Why this?

The occasional piece of my own and a generous helping of others' creations I find inspiring. Site is named for a beloved book by one of my favorite writers, Italo Calvino, whose fanciful work lights--and delights--my soul.

Wednesday, March 16, 2011



O those years! The green light of morning
and the still unswept pavements of pleasure—
summer yelled from every surface of the city
and supped at a horn
refilled from above.

Silent hour. Watery colors
of a pale green eye’s diluted stream
pictures in that magic green, glass dances,
shepherds and streams, a dome, pigeons—
woven, dispatched, shining, faded—
mutable clouds of happiness!

So you faced the day: the font
without bubbles, dawdling
buildings and staircases; the houses
locked up, it was for you to create
the morning, early jasmine,
its yelps, its incipient aboriginal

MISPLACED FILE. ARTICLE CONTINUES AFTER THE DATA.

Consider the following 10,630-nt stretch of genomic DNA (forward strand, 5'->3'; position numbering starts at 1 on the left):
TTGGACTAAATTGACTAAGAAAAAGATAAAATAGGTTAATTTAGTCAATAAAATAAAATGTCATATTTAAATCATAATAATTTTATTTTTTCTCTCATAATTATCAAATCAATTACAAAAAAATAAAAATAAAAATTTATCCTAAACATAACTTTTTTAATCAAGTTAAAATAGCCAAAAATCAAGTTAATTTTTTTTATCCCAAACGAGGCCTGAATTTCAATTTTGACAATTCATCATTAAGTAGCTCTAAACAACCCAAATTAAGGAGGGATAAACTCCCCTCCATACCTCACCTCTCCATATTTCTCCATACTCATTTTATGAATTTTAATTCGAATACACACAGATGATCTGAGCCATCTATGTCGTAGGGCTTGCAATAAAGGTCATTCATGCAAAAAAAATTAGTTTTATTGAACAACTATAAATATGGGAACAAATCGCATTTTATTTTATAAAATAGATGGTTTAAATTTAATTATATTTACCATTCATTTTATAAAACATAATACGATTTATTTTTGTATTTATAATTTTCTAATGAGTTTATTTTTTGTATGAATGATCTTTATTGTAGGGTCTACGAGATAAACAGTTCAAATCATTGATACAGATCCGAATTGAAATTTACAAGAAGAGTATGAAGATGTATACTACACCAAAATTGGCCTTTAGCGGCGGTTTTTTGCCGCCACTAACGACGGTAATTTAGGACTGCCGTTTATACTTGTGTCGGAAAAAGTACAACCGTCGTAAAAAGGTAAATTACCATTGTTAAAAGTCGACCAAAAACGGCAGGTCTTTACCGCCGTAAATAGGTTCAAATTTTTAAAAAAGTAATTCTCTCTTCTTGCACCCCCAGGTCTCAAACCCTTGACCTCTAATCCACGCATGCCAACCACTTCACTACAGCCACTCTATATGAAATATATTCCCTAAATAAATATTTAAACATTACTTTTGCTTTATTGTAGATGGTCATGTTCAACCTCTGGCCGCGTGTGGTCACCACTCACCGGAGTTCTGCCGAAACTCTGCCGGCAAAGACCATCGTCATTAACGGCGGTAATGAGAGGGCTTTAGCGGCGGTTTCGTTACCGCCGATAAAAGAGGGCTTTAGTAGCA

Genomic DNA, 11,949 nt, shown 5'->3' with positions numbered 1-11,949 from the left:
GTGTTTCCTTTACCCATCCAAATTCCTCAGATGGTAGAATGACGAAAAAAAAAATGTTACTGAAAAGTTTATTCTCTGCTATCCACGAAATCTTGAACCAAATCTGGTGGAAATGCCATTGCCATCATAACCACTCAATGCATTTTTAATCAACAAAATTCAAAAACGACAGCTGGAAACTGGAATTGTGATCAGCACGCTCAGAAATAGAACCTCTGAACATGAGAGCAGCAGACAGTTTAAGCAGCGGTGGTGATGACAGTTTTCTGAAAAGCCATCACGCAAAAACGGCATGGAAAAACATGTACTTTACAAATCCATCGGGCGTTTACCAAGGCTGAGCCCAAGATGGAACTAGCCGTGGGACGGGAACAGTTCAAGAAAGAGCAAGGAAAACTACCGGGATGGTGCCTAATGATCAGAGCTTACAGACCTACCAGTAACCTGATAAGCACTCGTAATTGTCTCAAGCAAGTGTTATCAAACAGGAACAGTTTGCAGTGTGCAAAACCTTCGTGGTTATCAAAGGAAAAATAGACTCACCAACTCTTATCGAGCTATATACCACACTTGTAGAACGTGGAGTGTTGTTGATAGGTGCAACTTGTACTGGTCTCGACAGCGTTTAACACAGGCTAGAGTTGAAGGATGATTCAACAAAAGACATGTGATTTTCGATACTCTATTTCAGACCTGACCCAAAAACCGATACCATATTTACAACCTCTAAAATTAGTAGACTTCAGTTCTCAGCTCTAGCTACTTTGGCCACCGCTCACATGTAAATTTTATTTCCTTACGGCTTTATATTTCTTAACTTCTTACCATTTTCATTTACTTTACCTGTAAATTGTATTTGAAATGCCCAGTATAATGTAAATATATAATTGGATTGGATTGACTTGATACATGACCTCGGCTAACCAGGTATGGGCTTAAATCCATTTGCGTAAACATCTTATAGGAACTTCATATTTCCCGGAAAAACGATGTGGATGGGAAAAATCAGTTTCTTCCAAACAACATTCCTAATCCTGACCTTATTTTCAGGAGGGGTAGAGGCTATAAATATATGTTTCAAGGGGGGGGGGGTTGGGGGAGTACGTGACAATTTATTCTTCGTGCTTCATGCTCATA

stream—still without end—O those years!

Something unquenchable in the heart,
complement to heaven and earth;
playing to you from reeds and gardens,
evening storms
drenched the brassy umbels,
darkly they burst, taut with seeds,
and sea and strands,
wimpled with tents,
full of burning sand,
weeks bronzing, tanning everything
to pelts for kisses landing
indiscriminately like cloudbursts
and soon over!

Even then
a weight overhead
grapes bunching
you pulled down the boughs and let them bounce up,
only a few berries
if you wanted

not yet so bulging and overhung with
plate-sized fruit,
old heavy grape flesh—

O those years!


Dark days of spring,
unyielding murk in the leaves;
drooping lilacs, barely looking up
narcissus color, and smelling strongly of death,
loss of content,
untriumphant sadness of the unfulfilled.

And in the rain
falling on the leaves,
I hear an old forest song,
from forests I crossed
and saw again, but I didn’t return
to the hall where they were singing,
the keys were silent,
the hands were resting somewhere
apart from the arms that held me,
moved me to tears,
hands from the eastern steppes,
long since trampled and bloody—
only the forest song
in the rain
dark days of spring
the everlasting steppes.

--Gottfried Benn

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